Two Shutterbirds: On Hiatus

 

Alligator with Great Egret Nestling, Smith Oaks Rookery, High Island, Texas
Stay Out of the Water: Alligator with Great Egret Nestling, Smith Oaks Rookery, High Island, Texas. Canon EOS 7DII/600mm f/4L IS (+1.4x TC). Natural light.

Late last week we evacuated to Huntsville for the epic floods associated with Harvey. At this writing, we don’t know the extent of the damage to our house, but we’re expecting it to be severe. Given the uncertainties and the likelihood of being extremely busy for the next few weeks, we’re putting Two Shutterbirds on hiatus. But don’t despair, we may be back with more images of our avian friends sooner than we think. Cheers, Elisa and Chris

Near Totality, Casper, Wyoming
Near Totality, Casper, Wyoming. The moon has just passed the sun, and the light will soon return. Canon EOS 7DII/500mm f/4L IS/Thousand Oaks Optical metal foil solar filter/mirror lock up/cable release. Natural light.

The light shines in the darkness, and the darkness has not overcome it. John 1: 5

©2017 Elisa D. Lewis and Christopher R. Cunningham. All rights reserved. No text or images may be duplicated or distributed without permission.

Eclipse Plumage (and Other Phenomena)

When the moon covers the sun, we have a solar eclipse. What do you call it when birds do that?–Kim Young-ha

Totality, Casper, Wyoming
Totality, Casper, Wyoming. Elisa imaged the total solar eclipse on 8/21/17. Canon EOS 7DII/500mm f/4L/Thousand Oaks Optical metal foil solar filter/tripod/mirror-lock-up/cable release. Note the orange solar prominences. After sticking her toes in the astrophotography water, she is looking forward to the 11/9/19 transit of planet Mercury. Natural light.

Ducks are a bit weird. If you’ve ever scrutinized your reference books or field guides you may have noticed that sometimes the bright plumage of the drake is labeled “winter” and not “breeding.” This is because many species of drakes with brilliantly-colored plumage during most of the year molt into a relatively drab, female-like plumage called eclipse plumage during a short post-breeding period in summer. Their nearly year-round brilliance is briefly in eclipse.

Mallards, Cheney Lake, Anchorage, Alaska
Mallard Drakes in Eclipse Plumage, Cheney Lake, Anchorage, Alaska. If you look closely you can see tiny flecks of green in the cheek area of the bird in the foreground. The drake behind is not as far along in process of molting into eclipse. Canon EOS 7DII/600mm f/4L IS (+1.4x TC). Natural light.

After our return from a recent Alaska trip, several birder friends from Texas asked what we had seen. Chris replied “Mallard drakes in eclipse plumage, for one.” The reaction was similar to the one he gets when someone asks why there are not astronomical eclipses all the time (“The plane of the moon’s orbit is inclined by 5 degrees to the plane of the ecliptic.”): bewildered stares.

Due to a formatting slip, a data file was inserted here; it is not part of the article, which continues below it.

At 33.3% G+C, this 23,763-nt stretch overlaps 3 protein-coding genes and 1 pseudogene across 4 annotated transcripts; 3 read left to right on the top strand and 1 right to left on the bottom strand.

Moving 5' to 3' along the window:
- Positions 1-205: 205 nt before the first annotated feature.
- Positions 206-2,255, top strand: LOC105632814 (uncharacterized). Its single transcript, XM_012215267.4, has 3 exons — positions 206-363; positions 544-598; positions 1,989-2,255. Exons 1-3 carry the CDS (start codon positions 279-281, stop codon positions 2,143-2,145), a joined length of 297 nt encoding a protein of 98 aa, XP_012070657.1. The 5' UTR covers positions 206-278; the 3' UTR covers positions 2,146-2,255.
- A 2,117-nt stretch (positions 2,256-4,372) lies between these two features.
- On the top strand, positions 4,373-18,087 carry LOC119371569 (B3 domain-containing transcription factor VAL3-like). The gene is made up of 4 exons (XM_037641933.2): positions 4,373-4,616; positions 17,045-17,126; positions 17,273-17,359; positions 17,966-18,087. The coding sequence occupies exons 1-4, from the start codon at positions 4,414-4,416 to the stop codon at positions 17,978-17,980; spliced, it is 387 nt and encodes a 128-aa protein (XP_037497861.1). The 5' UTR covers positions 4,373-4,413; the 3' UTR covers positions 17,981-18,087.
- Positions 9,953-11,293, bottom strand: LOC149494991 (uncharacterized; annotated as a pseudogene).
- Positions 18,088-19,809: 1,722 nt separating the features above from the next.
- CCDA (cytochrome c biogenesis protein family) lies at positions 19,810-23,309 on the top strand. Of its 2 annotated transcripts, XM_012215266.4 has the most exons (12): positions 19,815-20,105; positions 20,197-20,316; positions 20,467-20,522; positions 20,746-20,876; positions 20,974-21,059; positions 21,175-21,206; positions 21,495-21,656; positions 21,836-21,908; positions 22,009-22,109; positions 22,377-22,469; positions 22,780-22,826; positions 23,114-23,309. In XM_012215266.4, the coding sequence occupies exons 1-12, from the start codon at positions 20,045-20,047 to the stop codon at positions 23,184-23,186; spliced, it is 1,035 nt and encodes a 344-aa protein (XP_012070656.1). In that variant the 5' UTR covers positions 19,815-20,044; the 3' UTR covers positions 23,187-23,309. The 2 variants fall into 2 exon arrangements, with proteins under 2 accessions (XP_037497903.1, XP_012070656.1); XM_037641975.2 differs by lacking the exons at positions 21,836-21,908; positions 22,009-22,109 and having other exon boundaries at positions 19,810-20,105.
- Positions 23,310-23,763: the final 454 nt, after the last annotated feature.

Mallard Drake Molting into Eclipse Plumage, Cheney Lake, Anchorage, Alaska
Mallard Drake Molting into Eclipse Plumage, Cheney Lake, Anchorage, Alaska. Canon EOS 7DII/600mm f/4L IS (+1.4x TC). Natural light.

This reaction is likely because only a handful of duck species breed in Texas, and more than half of these (Mottled Ducks and Fulvous and Black-bellied Whistling-Ducks) lack strong sexual dimorphism and a brilliantly colored drake. Only in Blue-winged Teal and Wood Ducks does the the possibility exist of seeing a drake noticeably in eclipse along the Upper Gulf Coast of Texas. In the case of the former, the casual birder would likely think he/she was looking at a hen. In the case of the latter, likely a juvenile or hen. Also, since none of these Texas duck species are typically a cause for excitement among birders, these drakes probably wouldn’t get a second look. In northern regions, where many duck species breed, an oft-asked question among those not clued-in to eclipse plumage is: “Where do all the beautiful drakes go in the summer.”

Mallard Hen, Cheney Lake, Anchorage, Alaska
Mallard Hen, Cheney Lake, Anchorage, Alaska. Note the orange bill. The “black saddle” is just coming in. Note that the cheek area is darker than that of the drake in eclipse. Mallard drakes have olive-yellow bills, too. Even in eclipse the drakes have showier rufous breast feathers. This bird also had ducklings in tow, helping with the identification. Canon EOS 7DII/600mm f/4L IS (+1.4x TC). Natural light.

What is the purpose of eclipse plumage? An adaptationist explanation is that after breeding the drakes no longer need the brilliant colors, so when they enter the molt for their primary (flight) feathers, they lose their showy colors, too. This makes sense ecologically in that when molting primaries they are unable to fly, so being more camouflaged like the females would be adaptive. The hens typically molt their primaries later in the summer, when the ducklings are quite independent.

Travel birding is a worthy endeavor because the insights you gain can be applied frequently at home. The next time I see drakes in the summer here in Texas, I’m sure to look a little harder at them. Maybe you will, too.

Mallard Drakes, Lake Superior, Wisconsin
Mallard Drakes in “Winter” Plumage–even though the photo was taken in June! South Shore, Lake Superior, Wisconsin. Canon EOS 7D/600mm f/4L IS (+1.4x TC). Natural light.

©2017 Elisa D. Lewis and Christopher R. Cunningham. All rights reserved. No text or images may be duplicated or distributed without permission.

Twoshutterbirds Takes a Break!

Sonny: Is there any special country you wanna go to?

Sal: Wyoming.

Sonny: Sal, Wyoming’s not a country.